GoPros and other action/helmet cams are rad -I'm sure most would agree. Though whilst being used properly they have revolutionised and added another dimension to action sports cinematography, the ubiquity of 'radical unicorns' (© Chris Moran) has also created thousands of hours of boring, useless footage.
Whilst speeded up time lapse footage has been a cliché since the time of the Benny Hill show, Microsoft's development team has added something new to the mix.
Whilst in the past we and others have tried to help through helpful tips and ingenious accessories, what if there was an easier way of converting all that dull piste footage your friends and relatives force upon you - the modern equivalent of the tortuous holiday slide show - into something enjoyable to watch?
Microsoft of all people have just released test footage of some new software designed to do just that. Whilst speeded up time lapse footage has been a cliché since the time of the Benny Hill show (a cliché we've not been afraid to exploit in the past), their development team has added something new to the mix, as you can see from the video above.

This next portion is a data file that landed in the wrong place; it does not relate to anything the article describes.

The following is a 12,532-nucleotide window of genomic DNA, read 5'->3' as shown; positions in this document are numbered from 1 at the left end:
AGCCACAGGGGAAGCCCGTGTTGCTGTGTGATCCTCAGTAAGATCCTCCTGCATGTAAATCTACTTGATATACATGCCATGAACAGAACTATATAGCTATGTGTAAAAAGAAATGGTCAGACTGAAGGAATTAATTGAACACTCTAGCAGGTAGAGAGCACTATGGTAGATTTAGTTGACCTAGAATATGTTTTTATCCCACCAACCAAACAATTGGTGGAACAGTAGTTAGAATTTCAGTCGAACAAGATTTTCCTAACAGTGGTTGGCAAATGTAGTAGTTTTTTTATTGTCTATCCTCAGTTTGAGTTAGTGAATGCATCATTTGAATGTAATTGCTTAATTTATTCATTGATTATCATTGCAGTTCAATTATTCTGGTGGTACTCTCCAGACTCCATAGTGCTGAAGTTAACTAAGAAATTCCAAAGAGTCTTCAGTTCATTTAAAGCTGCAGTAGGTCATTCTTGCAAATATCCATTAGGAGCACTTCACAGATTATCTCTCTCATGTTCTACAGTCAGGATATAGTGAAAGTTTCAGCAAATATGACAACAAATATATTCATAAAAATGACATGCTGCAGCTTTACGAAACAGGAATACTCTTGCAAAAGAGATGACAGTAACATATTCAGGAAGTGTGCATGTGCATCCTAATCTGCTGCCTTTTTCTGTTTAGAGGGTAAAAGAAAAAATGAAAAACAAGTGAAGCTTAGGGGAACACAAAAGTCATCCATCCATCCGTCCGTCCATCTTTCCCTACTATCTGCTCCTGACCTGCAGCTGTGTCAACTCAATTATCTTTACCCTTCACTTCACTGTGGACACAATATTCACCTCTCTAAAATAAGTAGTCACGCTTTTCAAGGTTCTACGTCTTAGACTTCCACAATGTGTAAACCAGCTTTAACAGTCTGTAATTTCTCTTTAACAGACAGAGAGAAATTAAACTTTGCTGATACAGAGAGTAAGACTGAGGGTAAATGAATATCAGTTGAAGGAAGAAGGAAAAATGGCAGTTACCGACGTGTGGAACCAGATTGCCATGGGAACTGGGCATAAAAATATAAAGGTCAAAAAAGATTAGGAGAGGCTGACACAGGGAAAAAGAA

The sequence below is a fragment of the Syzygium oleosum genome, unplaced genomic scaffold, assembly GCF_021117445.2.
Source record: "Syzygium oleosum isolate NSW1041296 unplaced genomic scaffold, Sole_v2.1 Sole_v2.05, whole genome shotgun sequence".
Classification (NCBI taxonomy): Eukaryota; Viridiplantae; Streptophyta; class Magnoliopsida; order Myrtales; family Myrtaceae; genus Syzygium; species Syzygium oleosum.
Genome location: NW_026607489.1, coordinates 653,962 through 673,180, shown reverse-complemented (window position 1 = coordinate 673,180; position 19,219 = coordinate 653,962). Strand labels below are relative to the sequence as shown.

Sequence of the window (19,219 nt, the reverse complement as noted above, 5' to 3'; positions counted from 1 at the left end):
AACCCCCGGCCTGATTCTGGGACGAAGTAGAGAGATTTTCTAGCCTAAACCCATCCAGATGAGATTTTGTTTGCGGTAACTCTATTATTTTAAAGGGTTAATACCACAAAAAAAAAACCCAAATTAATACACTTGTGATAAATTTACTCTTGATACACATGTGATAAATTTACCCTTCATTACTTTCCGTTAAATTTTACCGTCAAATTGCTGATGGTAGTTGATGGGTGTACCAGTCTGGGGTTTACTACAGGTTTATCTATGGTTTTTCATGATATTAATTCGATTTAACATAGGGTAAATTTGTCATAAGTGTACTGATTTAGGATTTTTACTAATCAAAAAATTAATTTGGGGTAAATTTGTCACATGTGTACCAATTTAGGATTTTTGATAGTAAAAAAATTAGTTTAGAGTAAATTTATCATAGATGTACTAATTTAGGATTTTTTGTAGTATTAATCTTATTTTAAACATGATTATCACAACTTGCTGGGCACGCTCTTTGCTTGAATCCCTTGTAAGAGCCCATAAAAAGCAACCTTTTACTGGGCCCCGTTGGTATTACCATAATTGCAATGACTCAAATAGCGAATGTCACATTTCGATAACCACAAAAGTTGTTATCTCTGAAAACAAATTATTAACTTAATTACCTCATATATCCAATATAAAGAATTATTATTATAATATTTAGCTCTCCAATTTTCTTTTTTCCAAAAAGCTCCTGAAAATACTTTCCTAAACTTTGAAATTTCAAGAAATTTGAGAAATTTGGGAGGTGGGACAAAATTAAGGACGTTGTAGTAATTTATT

It essentially takes key frames from any POV footage in motion and blends them together using similar algorithms to the ones that make Google Street View possible, creating a smooth, travelling shot of your path across a virtual map.
Using similar algorithms to the ones that make Google Street View possible, it creates a smooth tracking shot of your path across a virtual map.
Whilst the footage shown works well for first person urban shots, it does break down a little with the random geometry of the rock climbing footage.
The question would be whether this would work well or not in snowy conditions, where the majority of any shot is composed of white snow and blue sky without many contrasting elements to provide reference points. The high speeds POV filmers travel at during filming might also hinder the detail the software can capture.
Also it looks a little weird when it encounters moving objects, for instance other people on the street, or piste. Fundamentally there's not much you could do about this, so the best use of the tech would be to use it for pure nature shots.
I'm guessing the best use for this for this would be for capturing split tours or hikes, imagine how sick a smooth travelling shot up a ridge line would look presented like this!
Whilst the technology is still in its infancy, it's great to see that someone at last is trying to solve the problem of endless shonky GoPro footage. The voice over on the video puts it best:
There's nothing wrong with these (videos), other than that they're hours long and incredibly dull.